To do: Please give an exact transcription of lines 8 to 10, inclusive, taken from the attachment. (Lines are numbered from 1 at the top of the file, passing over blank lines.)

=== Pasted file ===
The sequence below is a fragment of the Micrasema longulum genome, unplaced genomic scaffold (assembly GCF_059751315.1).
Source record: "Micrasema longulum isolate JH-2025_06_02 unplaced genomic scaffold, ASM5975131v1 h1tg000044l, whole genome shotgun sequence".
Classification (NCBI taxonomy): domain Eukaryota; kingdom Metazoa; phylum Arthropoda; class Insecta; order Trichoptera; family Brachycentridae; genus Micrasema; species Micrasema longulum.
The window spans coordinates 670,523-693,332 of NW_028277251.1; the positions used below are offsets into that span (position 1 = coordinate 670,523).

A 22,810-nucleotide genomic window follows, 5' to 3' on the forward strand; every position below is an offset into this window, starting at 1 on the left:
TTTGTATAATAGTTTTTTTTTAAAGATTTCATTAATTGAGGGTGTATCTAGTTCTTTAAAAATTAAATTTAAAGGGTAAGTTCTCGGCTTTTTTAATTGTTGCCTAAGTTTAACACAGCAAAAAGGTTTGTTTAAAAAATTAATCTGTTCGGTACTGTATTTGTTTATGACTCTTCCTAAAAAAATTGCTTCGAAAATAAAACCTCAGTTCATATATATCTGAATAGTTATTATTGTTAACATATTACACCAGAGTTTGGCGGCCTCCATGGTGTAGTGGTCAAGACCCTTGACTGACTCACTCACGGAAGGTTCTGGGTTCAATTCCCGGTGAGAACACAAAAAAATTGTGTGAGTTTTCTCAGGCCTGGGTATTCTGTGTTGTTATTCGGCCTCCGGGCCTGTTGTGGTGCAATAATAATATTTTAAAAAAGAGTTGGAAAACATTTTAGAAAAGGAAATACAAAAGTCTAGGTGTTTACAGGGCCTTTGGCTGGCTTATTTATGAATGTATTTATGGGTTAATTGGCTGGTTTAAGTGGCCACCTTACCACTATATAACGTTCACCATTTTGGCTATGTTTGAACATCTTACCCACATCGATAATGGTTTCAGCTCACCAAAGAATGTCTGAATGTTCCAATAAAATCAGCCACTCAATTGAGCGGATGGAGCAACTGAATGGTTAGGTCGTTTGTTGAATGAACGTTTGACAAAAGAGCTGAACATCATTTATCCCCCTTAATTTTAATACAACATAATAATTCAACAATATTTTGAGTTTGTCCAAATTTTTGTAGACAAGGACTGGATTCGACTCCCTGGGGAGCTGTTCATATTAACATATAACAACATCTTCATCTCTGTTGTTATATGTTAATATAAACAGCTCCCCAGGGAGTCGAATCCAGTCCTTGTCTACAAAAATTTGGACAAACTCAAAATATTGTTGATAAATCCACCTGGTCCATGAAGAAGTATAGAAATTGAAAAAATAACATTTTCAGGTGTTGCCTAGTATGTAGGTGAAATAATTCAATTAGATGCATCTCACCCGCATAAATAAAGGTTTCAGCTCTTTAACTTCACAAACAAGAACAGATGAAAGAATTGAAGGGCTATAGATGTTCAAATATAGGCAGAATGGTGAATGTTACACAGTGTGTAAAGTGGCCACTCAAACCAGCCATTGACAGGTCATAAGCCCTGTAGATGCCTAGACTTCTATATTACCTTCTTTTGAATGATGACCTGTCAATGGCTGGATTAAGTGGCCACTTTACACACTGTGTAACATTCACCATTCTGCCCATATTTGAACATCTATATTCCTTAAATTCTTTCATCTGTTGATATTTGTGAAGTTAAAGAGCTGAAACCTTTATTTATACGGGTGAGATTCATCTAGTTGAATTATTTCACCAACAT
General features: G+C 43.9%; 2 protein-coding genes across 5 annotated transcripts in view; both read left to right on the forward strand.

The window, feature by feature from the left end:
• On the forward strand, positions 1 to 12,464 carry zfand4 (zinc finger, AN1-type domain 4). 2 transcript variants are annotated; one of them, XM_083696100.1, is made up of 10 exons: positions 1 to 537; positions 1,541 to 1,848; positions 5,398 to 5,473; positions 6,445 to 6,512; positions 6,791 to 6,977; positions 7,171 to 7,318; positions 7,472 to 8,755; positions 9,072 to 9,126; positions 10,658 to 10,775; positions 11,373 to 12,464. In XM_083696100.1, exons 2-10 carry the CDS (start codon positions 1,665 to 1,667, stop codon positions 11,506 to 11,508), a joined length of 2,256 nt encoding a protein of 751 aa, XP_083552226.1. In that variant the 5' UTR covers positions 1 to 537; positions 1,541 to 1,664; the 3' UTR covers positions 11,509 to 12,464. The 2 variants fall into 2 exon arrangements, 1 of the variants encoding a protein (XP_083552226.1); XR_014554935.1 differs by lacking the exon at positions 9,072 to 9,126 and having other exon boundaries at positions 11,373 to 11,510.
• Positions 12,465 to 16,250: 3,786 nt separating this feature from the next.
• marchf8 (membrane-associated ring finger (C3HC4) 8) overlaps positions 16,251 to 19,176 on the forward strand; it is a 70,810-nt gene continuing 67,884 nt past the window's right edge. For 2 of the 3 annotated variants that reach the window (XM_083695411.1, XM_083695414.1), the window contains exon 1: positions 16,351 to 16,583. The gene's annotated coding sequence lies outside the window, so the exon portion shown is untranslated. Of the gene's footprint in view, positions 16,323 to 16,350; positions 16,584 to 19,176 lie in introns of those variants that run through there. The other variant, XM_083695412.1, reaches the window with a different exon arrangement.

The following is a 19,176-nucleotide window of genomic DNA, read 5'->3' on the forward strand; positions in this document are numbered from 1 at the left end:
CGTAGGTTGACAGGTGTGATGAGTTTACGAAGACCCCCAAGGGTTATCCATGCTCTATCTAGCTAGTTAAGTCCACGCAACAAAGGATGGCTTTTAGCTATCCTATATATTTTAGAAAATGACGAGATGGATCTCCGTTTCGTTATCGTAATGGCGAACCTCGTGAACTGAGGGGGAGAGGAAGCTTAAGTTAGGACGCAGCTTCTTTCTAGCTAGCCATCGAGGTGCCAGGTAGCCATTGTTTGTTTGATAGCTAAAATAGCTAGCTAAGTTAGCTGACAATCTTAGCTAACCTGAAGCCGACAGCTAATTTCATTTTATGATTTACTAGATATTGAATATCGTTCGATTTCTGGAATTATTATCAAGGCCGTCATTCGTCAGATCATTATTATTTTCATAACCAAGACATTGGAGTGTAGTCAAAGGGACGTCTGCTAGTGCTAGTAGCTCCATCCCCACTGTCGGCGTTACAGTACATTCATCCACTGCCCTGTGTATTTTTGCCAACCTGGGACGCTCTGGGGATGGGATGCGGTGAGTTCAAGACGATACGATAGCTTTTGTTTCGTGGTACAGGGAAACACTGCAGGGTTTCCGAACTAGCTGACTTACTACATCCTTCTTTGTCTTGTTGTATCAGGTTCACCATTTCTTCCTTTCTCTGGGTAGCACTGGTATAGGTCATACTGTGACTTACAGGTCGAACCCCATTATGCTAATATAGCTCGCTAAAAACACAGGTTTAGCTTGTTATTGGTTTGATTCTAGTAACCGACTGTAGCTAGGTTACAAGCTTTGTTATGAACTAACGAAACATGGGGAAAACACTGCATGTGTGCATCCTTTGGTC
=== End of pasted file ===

The window, feature by feature from the left end:
• On the forward strand, positions 1 to 12,464 carry zfand4 (zinc finger, AN1-type domain 4). 2 transcript variants are annotated; one of them, XM_083696100.1, is made up of 10 exons: positions 1 to 537; positions 1,541 to 1,848; positions 5,398 to 5,473; positions 6,445 to 6,512; positions 6,791 to 6,977; positions 7,171 to 7,318; positions 7,472 to 8,755; positions 9,072 to 9,126; positions 10,658 to 10,775; positions 11,373 to 12,464. In XM_083696100.1, exons 2-10 carry the CDS (start codon positions 1,665 to 1,667, stop codon positions 11,506 to 11,508), a joined length of 2,256 nt encoding a protein of 751 aa, XP_083552226.1. In that variant the 5' UTR covers positions 1 to 537; positions 1,541 to 1,664; the 3' UTR covers positions 11,509 to 12,464. The 2 variants fall into 2 exon arrangements, 1 of the variants encoding a protein (XP_083552226.1); XR_014554935.1 differs by lacking the exon at positions 9,072 to 9,126 and having other exon boundaries at positions 11,373 to 11,510.
• Positions 12,465 to 16,250: 3,786 nt separating this feature from the next.